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Flying Dog Brewery Sues Michigan Liquor Control for Label Rejection

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Flying Dog Brewery Sues Michigan Liquor Control for Label Rejection

Flying Dog Brewery, a Maryland-based beermaker, is accusing the Michigan Liquor Control Commission for rejecting one of its beer bottle labels. The brewery claims that the agency allegedly is censoring its freedom of speech by rejecting the labels, which were designed for the brand's 20th Anniversary India Pale Ale, and forbidding its sale or advertisement within the state.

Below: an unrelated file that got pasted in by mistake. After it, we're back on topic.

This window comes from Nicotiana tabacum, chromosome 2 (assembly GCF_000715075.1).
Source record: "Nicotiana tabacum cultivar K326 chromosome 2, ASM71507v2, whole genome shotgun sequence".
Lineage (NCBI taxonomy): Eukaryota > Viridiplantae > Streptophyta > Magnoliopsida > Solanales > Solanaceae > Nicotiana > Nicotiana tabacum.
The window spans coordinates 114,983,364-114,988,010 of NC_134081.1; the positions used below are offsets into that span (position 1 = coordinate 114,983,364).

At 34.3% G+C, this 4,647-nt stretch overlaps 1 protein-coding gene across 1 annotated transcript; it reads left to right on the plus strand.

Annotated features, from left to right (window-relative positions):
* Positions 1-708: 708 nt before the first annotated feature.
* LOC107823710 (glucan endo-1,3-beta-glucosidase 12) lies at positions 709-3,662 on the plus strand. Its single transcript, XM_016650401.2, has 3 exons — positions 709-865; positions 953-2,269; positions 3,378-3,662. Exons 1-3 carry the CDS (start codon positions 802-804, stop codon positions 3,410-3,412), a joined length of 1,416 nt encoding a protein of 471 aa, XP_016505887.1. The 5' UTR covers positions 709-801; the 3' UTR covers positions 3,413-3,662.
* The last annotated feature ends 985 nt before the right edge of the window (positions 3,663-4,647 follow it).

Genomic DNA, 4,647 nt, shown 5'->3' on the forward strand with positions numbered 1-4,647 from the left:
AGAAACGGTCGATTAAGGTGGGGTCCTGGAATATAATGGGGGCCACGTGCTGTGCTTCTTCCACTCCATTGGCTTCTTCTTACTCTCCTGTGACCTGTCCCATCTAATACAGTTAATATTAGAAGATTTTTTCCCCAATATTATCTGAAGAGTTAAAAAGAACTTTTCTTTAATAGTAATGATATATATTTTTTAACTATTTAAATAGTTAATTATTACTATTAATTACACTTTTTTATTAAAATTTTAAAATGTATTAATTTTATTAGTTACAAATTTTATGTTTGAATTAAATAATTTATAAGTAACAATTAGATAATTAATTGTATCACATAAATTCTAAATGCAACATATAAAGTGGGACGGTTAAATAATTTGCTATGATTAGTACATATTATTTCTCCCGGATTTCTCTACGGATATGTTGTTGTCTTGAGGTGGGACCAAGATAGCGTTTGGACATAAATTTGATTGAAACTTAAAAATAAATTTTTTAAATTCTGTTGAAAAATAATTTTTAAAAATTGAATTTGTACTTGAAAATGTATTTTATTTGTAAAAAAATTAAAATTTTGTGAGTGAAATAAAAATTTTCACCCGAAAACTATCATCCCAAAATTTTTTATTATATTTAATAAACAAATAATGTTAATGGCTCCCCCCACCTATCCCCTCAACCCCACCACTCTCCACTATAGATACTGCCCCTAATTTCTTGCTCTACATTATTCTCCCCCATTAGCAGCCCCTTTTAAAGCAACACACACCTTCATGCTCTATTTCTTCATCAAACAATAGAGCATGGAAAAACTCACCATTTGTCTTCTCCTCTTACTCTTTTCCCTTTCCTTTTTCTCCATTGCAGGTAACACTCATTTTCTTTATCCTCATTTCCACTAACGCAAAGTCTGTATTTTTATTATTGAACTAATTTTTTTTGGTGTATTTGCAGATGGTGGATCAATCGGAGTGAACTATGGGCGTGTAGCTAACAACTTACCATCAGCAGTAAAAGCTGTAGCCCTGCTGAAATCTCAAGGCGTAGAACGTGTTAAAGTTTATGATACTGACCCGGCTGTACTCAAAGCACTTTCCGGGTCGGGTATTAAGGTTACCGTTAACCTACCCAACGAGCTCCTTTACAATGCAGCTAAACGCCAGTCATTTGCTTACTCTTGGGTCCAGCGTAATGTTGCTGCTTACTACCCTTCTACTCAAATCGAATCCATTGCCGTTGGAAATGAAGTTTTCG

The Belgian IPA is named "Raging B----," and the commission claims this name is "detrimental to the health, safety or welfare of the general public," as stated in the lawsuit.

"Regrettably, the Michigan Liquor Control Commission and its members have taken it upon themselves to control not merely alcoholic beverages, but speech as well," the brewery wrote in the lawsuit filed Friday, according to The Chicago Tribune.

"Acting as a censorial board, defendants wield state authority to impose their personal tastes as a prior restraint against core First Amendment expression that happens to be placed on beer labels," it added.

According to the director of the commission's licensing division, Sharon Martin, the panel is able to lawfully turn down those beer labels that "deemed to promote violence, racism, sexism, intemperance or intoxication," the source reported.